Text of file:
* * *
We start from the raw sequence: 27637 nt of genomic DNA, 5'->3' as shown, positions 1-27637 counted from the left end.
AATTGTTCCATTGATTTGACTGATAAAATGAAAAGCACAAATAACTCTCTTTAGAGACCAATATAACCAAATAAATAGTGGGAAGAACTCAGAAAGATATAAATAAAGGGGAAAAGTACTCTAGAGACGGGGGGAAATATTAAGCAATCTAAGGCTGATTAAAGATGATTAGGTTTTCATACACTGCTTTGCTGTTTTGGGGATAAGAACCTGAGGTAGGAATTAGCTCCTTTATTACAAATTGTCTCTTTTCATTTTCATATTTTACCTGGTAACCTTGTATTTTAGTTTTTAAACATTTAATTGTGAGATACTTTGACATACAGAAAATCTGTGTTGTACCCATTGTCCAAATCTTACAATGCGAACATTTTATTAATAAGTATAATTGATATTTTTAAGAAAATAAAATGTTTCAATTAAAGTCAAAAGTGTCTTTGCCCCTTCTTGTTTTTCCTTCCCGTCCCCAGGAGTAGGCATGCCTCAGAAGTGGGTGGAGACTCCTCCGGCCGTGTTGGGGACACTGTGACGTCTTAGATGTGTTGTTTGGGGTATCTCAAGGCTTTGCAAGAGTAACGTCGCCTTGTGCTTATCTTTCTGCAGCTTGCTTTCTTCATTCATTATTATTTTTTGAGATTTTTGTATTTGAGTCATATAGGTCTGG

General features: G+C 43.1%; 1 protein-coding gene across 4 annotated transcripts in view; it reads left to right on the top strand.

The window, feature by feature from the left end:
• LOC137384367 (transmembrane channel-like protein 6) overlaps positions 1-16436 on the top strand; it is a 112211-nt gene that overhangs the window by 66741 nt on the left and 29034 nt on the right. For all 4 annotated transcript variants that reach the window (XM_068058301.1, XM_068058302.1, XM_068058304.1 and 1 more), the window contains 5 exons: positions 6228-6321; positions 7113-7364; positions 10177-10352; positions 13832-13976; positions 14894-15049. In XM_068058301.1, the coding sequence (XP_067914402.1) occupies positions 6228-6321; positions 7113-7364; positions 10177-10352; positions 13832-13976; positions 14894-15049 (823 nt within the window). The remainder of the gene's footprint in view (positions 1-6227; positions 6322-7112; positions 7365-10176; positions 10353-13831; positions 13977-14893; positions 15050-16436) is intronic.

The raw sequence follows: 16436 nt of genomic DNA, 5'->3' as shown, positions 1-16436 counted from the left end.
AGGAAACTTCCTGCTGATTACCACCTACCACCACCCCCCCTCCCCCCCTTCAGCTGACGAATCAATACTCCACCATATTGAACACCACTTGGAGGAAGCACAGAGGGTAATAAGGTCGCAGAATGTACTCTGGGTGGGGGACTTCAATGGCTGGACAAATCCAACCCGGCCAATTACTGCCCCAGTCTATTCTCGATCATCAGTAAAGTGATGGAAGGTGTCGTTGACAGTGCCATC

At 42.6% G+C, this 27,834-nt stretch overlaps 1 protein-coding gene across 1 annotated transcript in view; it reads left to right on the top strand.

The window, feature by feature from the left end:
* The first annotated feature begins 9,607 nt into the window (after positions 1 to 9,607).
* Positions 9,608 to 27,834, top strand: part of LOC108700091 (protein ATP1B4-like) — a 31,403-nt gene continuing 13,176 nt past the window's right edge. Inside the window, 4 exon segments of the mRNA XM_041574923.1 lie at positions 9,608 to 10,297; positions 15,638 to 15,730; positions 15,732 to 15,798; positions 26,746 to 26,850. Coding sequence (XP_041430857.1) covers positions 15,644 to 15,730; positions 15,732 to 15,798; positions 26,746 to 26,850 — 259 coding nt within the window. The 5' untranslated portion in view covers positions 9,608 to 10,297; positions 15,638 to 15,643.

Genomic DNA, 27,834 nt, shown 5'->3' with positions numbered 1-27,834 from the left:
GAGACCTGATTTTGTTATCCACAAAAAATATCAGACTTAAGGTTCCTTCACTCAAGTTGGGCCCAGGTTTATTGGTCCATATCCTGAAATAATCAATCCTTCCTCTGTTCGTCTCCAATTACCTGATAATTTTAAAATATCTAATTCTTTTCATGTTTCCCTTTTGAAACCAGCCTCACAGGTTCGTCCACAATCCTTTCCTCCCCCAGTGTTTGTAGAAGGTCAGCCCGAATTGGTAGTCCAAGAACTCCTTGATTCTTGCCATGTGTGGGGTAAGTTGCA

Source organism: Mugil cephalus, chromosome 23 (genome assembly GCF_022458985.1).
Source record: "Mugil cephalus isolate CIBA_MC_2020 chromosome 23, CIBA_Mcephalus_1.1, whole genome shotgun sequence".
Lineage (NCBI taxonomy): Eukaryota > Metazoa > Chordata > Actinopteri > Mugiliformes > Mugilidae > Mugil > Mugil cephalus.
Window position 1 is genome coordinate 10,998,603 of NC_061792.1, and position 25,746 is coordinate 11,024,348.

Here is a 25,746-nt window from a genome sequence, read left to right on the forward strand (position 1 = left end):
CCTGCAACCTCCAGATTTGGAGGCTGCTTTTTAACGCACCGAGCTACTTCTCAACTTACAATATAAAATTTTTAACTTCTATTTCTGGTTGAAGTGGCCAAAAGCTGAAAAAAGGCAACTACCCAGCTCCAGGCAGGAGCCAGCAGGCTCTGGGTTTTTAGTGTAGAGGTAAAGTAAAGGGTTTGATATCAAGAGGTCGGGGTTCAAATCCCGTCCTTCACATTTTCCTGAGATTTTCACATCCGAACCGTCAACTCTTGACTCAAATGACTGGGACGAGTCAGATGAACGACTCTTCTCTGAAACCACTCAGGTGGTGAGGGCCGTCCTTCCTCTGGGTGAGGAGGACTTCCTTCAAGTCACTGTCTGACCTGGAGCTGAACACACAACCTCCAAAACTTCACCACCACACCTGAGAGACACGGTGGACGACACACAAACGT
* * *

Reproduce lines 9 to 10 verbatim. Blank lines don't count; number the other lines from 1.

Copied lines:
The window, feature by feature from the left end:
* The first annotated feature begins 9,607 nt into the window (after positions 1 to 9,607).